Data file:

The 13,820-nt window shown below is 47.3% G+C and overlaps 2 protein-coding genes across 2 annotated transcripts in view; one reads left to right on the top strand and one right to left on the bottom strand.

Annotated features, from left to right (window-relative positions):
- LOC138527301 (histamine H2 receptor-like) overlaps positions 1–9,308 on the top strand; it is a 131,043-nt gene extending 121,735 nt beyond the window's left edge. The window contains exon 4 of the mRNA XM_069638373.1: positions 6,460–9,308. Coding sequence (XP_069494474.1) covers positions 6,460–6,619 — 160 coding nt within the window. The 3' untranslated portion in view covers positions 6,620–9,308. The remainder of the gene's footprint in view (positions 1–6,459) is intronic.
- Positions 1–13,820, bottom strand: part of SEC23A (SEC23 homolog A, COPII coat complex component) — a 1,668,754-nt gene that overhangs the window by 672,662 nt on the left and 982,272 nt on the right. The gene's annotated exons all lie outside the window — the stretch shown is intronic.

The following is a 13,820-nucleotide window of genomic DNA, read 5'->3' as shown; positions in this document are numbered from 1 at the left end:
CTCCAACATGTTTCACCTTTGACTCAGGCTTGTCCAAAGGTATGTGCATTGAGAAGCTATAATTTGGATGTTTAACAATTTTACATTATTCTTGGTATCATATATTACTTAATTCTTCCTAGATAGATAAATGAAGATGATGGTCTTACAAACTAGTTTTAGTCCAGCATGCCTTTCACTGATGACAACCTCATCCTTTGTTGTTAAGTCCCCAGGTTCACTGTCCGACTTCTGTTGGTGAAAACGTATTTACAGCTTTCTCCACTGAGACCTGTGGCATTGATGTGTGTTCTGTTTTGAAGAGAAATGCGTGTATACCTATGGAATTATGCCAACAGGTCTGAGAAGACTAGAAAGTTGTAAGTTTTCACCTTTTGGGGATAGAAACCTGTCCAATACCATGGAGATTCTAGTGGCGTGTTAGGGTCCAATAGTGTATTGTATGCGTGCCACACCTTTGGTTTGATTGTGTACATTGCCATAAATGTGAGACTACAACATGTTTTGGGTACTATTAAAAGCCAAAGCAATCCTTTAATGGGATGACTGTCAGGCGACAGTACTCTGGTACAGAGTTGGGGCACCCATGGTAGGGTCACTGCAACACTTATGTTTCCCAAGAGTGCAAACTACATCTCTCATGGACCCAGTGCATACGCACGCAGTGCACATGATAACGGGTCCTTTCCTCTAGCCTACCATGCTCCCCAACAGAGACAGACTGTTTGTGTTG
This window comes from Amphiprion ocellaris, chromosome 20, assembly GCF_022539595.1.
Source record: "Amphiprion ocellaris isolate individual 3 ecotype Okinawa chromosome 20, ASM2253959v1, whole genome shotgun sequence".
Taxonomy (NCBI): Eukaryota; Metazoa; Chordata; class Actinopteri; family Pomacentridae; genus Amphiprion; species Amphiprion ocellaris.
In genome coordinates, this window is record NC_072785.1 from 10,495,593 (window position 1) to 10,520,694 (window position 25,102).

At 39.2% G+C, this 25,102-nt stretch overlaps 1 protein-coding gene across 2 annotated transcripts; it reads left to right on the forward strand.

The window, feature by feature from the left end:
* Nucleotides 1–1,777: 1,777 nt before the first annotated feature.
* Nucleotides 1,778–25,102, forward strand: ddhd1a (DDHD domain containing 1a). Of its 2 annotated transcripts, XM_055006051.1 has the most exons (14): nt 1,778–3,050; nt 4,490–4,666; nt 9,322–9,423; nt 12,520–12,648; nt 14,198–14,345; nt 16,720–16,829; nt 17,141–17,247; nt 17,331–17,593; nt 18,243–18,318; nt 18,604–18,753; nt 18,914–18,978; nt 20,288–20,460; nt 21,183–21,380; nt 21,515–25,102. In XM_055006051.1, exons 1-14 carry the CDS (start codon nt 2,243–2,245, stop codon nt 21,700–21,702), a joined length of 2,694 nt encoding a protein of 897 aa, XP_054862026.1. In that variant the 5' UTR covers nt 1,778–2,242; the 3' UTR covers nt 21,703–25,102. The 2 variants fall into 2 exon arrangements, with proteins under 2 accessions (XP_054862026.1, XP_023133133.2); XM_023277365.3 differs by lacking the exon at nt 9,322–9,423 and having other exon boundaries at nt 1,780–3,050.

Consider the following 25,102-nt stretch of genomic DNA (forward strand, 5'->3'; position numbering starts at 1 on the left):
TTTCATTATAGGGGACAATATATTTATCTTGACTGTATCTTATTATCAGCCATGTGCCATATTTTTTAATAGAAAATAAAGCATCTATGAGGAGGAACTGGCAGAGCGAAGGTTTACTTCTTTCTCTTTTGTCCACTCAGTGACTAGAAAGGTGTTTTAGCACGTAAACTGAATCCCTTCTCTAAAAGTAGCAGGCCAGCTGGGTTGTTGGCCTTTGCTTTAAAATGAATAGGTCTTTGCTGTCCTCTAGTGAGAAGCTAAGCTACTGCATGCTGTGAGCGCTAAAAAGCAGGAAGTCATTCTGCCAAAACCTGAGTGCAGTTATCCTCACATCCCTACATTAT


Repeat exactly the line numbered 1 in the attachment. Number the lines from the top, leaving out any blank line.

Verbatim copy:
The 13,820-nt window shown below is 47.3% G+C and overlaps 2 protein-coding genes across 2 annotated transcripts in view; one reads left to right on the top strand and one right to left on the bottom strand.